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LIVING AND NONLIVING THINGS PowerPoint Presentation
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LIVING AND NONLIVING THINGS

LIVING AND NONLIVING THINGS

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LIVING AND NONLIVING THINGS

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  1. LIVING AND NONLIVING THINGS Biology Mrs. Bonifay

  2. Living & Nonliving Things • The difference between living and nonliving things are found by observing their properties. • Properties can describe how an object 1. looks 2. feels 3. behaves • All things have properties.

  3. Properties of Nonliving Things • Both living and nonliving things have properties. • Nonliving things have properties that you can see and feel. • Unlike living things, nonliving things do not carry out life activities. They do not move, develop, or reproduce. • Nonliving things are NOT made of cells.

  4. Properties of Living Things • Living things carry out life activities. • They move, grow, and reproduce. • They sense and react to their environment (surroundings) • Another word for a living thing is an organism. • Both large living things, like a human or tree, and small living things, like bacteria, are organisms. • Bacteria are the simplest organisms that carry out life activities.

  5. Organisms & Organs • An organism is a complete, individualliving thing. • The organ in organism comes from the Latin word that means “tool.” • Just like a tool, an organ performs a certain job in living things. • Simple organisms, like bacteria, do not have organs.

  6. How Organisms Are Classified • Living things can be very different from one another. • Scientists divide living things into five groups or kingdoms. • The five kingdoms are: 1. plant 2. animal 3. protist 4. fungi 5. monera • Most living things that we know are in the plant or animal kingdoms. • Taxonomy is when organisms are classified.

  7. The Plant Kingdom • Plants don’t move from place to place like animals. • Plants make their own food, using sunlight andother substances around them. • All plants have many cells. • Many plants also have organs.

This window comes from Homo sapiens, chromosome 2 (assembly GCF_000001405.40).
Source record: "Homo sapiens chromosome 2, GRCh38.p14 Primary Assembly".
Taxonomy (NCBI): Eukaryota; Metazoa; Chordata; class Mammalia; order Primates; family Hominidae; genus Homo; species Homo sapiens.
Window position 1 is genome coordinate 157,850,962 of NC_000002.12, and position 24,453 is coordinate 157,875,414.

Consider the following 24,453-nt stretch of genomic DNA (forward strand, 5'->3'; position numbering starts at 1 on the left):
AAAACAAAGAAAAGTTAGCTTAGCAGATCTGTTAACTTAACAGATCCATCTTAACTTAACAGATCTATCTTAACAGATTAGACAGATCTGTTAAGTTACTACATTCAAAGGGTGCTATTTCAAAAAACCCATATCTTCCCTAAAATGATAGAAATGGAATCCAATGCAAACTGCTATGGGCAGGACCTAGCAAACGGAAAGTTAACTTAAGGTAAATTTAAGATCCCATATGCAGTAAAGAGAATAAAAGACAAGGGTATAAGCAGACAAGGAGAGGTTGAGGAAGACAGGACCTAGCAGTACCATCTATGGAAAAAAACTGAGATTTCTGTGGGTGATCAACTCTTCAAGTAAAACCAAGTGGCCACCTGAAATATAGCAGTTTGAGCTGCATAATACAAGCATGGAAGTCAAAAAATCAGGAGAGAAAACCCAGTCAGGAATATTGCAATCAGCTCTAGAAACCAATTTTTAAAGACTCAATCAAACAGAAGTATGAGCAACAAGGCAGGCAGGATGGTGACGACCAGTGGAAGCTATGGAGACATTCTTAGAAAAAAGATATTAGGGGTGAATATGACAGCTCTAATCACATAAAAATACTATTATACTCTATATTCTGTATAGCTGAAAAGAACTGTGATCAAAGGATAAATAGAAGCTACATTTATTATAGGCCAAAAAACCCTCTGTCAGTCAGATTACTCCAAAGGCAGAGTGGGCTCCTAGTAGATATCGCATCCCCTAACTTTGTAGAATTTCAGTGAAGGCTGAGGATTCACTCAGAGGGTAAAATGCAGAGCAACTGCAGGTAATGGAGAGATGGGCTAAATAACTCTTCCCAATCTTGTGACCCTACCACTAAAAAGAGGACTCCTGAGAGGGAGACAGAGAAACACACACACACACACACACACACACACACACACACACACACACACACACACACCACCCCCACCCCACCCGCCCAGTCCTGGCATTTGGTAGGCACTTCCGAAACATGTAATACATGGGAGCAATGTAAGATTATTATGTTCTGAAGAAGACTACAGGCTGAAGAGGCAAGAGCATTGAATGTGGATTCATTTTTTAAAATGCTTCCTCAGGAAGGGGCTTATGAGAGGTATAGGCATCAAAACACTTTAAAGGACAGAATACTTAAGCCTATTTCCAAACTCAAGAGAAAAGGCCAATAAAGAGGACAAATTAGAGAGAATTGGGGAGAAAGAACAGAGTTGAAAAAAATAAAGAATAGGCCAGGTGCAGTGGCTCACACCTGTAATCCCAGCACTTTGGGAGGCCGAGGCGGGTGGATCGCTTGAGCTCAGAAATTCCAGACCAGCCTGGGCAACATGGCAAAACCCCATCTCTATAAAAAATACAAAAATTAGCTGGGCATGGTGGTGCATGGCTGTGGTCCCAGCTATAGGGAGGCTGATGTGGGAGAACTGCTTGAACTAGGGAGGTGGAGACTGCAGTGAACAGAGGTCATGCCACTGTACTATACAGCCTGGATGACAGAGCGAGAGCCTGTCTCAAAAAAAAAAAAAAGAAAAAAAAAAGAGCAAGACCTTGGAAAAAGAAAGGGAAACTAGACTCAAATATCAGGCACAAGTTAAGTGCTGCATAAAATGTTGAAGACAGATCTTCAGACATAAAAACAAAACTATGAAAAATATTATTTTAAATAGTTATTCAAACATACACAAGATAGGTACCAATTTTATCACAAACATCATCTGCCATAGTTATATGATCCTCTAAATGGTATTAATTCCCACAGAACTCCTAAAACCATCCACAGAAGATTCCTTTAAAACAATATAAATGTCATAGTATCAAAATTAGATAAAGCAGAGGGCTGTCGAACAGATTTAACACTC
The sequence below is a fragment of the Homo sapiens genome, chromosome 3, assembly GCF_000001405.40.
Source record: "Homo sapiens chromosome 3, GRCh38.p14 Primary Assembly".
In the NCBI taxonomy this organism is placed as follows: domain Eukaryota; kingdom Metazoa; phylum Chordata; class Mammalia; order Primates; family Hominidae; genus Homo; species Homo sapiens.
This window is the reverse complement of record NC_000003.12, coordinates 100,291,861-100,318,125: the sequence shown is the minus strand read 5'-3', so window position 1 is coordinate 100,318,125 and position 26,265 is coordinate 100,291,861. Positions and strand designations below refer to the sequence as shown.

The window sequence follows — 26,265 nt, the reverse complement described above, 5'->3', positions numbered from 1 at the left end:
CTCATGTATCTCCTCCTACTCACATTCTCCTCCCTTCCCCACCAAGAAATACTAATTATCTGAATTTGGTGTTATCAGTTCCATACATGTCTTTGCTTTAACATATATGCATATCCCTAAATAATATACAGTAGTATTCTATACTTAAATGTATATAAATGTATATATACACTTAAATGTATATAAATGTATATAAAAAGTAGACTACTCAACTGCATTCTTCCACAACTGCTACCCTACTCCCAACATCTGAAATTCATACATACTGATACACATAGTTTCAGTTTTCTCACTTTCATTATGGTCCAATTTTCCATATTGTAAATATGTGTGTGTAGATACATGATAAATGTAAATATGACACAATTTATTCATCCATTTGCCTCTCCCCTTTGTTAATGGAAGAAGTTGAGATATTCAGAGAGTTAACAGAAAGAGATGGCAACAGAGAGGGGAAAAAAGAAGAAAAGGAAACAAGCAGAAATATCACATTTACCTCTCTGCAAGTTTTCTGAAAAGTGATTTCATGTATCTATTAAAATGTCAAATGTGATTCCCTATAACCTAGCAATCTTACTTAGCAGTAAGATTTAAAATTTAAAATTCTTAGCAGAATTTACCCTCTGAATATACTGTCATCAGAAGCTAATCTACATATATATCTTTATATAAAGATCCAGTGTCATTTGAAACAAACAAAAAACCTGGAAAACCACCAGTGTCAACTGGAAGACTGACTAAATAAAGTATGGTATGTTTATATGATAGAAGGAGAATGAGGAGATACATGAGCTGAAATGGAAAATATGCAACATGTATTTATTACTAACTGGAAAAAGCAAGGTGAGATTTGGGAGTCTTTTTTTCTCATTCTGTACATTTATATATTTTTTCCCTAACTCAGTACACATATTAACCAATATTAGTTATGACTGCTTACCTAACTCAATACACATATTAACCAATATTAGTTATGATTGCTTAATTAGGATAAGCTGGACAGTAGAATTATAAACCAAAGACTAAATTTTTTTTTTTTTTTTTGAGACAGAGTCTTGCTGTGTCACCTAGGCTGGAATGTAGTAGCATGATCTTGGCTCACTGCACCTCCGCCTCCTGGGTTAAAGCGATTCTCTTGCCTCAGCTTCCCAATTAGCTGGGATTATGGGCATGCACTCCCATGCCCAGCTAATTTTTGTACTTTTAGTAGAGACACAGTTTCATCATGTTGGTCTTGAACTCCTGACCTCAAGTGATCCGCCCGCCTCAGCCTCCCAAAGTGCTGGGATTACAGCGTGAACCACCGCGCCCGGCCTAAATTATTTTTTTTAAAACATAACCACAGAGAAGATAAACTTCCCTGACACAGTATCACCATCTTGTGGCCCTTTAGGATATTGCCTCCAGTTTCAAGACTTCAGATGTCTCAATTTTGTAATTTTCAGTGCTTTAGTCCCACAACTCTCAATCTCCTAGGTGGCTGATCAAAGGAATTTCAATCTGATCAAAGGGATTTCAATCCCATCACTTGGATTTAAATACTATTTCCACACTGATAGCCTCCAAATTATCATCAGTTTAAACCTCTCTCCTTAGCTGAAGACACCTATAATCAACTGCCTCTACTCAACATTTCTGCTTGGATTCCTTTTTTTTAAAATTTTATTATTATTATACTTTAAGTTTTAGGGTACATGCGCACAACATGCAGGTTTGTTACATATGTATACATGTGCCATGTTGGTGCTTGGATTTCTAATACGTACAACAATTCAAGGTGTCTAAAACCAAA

8. The Animal Kingdom • Animal cannot make their own food. • They get food from other living things. • Most animals move around to capture orgather their food. • Moving also helps animals find shelter, escape danger, and find mates. • All animals have many cells. In all animals except the sponge, these cells form tissues. In most animals, these tissues form organs.

  9. The Protist Kingdom • After the microscope was invented, biologists began to discover microorganisms. • These microorganisms did not fit into either the plant or animal kingdoms. • Biologists put them in a separate kingdom called protists. • Most protists have only one cell. A few have many cells.

  10. More Protists • Some protists make their own food. Others absorb food from other sources. • All protists carry out basic life activities. • Algae is an example of plant-like protists. Algae can make its own food and is food for other organisms. • Protozoans are animal-like protists. They behave like animals by getting food and moving.

  11. Protozoans • Protozoans can use flagella, cilia, or pseudopods to move. • Flagella are whip-like tails that help one-celled organisms move. Euglena is an organism that has a flagellum.

  12. Protozoans • Amoebas push out part of their cell which pulls the amoeba along. This is called a pseudopod.

  13. Protozoans • Paramecium use cilia to move. Cilia are tiny hair-like structures that move like boat paddles.

  14. The Fungi Kingdom • Fungi are organisms that have many cells and decompose material for food. • Examples of fungi are mushrooms and mold. • At one time, fungi were classified as plants because they do not move around bythemselves. However, unlike plants, fungi do not make their food.

  15. More Fungi • Fungi are important because of the way they get food. • Fungi release special chemicals on dead plants and animal matter. • These chemicals break down the matter. This is called decomposition. • This decomposed material is either: a. absorbed by the fungi OR b. gets into the soil for plants and other organisms to use.

  16. More Fungi • Some fungi are parasites. • Parasites absorb food from living organisms. • Examples of parasites are: a. Dutch Elm disease killing trees. b. ringworm, which is a human skindisease.

  17. The Monera Kingdom • Monera means alone. • The monera kingdom has only one kind of organism. • Monerans are usually one-celled organisms that do not have organelles. • Bacteria are in the monera kingdom. Bacteria do not have organelles.

  18. Bacteria • Some bacteria cause disease, like strep throat. • Most bacteria are harmless. Many are even helpful. • Bacteria also help to decompose the remains of plants and animals. • People also use bacteria to make cheese and yogurt.